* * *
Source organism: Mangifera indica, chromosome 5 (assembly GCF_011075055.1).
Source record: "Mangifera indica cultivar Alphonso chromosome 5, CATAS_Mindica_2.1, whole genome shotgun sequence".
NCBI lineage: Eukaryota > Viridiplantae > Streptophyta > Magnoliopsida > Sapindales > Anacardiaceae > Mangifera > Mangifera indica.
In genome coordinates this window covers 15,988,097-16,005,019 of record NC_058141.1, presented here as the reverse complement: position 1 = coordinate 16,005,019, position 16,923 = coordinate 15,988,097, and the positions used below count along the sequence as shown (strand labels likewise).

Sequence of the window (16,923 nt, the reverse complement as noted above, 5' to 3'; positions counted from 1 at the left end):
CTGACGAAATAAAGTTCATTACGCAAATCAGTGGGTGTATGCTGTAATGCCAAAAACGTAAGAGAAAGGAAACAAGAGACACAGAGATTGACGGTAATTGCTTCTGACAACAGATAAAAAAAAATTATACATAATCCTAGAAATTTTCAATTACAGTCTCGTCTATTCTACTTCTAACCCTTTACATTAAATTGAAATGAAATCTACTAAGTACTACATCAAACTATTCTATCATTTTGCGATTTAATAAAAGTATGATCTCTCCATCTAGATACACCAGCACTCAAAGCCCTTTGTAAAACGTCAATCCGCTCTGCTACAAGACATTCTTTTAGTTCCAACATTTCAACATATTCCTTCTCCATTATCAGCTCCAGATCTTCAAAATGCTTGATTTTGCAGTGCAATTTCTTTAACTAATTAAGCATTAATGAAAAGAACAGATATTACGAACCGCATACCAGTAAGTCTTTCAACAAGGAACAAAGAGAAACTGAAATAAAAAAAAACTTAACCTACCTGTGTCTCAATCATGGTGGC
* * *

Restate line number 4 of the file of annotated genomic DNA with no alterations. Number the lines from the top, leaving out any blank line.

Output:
In genome coordinates this window covers 15,988,097-16,005,019 of record NC_058141.1, presented here as the reverse complement: position 1 = coordinate 16,005,019, position 16,923 = coordinate 15,988,097, and the positions used below count along the sequence as shown (strand labels likewise).